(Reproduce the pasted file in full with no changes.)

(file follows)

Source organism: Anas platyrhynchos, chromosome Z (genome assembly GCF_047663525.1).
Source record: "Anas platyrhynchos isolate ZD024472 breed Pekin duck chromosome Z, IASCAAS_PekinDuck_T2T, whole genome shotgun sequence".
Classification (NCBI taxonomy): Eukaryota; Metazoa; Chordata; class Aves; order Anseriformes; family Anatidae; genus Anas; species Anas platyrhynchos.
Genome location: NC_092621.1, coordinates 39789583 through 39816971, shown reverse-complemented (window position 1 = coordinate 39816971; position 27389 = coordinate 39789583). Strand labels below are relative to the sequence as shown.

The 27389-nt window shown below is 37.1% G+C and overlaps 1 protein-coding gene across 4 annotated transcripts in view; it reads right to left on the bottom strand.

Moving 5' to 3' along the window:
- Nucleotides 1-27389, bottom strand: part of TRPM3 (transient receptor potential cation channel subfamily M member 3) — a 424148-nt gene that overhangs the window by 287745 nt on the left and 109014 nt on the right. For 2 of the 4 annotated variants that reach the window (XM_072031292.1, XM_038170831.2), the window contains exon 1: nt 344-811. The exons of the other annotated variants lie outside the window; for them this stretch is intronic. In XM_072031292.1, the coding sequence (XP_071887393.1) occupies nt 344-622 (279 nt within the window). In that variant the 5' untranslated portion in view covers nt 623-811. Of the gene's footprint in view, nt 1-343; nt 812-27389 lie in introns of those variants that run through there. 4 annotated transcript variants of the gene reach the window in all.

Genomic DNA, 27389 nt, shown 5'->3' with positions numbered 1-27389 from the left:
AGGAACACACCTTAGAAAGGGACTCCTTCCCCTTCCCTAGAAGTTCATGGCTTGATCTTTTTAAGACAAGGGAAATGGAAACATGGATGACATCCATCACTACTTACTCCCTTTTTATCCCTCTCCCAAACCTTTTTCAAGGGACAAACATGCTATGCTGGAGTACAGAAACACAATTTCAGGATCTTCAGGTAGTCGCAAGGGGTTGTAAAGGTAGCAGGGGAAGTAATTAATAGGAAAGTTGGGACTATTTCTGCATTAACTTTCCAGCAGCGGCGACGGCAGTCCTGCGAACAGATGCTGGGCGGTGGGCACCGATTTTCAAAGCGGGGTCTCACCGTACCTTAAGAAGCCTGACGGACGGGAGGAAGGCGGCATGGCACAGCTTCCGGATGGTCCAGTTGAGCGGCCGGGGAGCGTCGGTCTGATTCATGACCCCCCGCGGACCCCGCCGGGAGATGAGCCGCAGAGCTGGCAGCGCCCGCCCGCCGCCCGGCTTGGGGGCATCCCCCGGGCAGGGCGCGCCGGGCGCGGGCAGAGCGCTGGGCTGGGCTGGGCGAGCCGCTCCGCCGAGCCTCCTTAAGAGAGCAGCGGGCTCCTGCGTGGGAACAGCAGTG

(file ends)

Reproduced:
Source organism: Anas platyrhynchos, chromosome Z (genome assembly GCF_047663525.1).
Source record: "Anas platyrhynchos isolate ZD024472 breed Pekin duck chromosome Z, IASCAAS_PekinDuck_T2T, whole genome shotgun sequence".
Classification (NCBI taxonomy): Eukaryota; Metazoa; Chordata; class Aves; order Anseriformes; family Anatidae; genus Anas; species Anas platyrhynchos.
Genome location: NC_092621.1, coordinates 39789583 through 39816971, shown reverse-complemented (window position 1 = coordinate 39816971; position 27389 = coordinate 39789583). Strand labels below are relative to the sequence as shown.

The 27389-nt window shown below is 37.1% G+C and overlaps 1 protein-coding gene across 4 annotated transcripts in view; it reads right to left on the bottom strand.

Moving 5' to 3' along the window:
- Nucleotides 1-27389, bottom strand: part of TRPM3 (transient receptor potential cation channel subfamily M member 3) — a 424148-nt gene that overhangs the window by 287745 nt on the left and 109014 nt on the right. For 2 of the 4 annotated variants that reach the window (XM_072031292.1, XM_038170831.2), the window contains exon 1: nt 344-811. The exons of the other annotated variants lie outside the window; for them this stretch is intronic. In XM_072031292.1, the coding sequence (XP_071887393.1) occupies nt 344-622 (279 nt within the window). In that variant the 5' untranslated portion in view covers nt 623-811. Of the gene's footprint in view, nt 1-343; nt 812-27389 lie in introns of those variants that run through there. 4 annotated transcript variants of the gene reach the window in all.

Genomic DNA, 27389 nt, shown 5'->3' with positions numbered 1-27389 from the left:
AGGAACACACCTTAGAAAGGGACTCCTTCCCCTTCCCTAGAAGTTCATGGCTTGATCTTTTTAAGACAAGGGAAATGGAAACATGGATGACATCCATCACTACTTACTCCCTTTTTATCCCTCTCCCAAACCTTTTTCAAGGGACAAACATGCTATGCTGGAGTACAGAAACACAATTTCAGGATCTTCAGGTAGTCGCAAGGGGTTGTAAAGGTAGCAGGGGAAGTAATTAATAGGAAAGTTGGGACTATTTCTGCATTAACTTTCCAGCAGCGGCGACGGCAGTCCTGCGAACAGATGCTGGGCGGTGGGCACCGATTTTCAAAGCGGGGTCTCACCGTACCTTAAGAAGCCTGACGGACGGGAGGAAGGCGGCATGGCACAGCTTCCGGATGGTCCAGTTGAGCGGCCGGGGAGCGTCGGTCTGATTCATGACCCCCCGCGGACCCCGCCGGGAGATGAGCCGCAGAGCTGGCAGCGCCCGCCCGCCGCCCGGCTTGGGGGCATCCCCCGGGCAGGGCGCGCCGGGCGCGGGCAGAGCGCTGGGCTGGGCTGGGCGAGCCGCTCCGCCGAGCCTCCTTAAGAGAGCAGCGGGCTCCTGCGTGGGAACAGCAGTG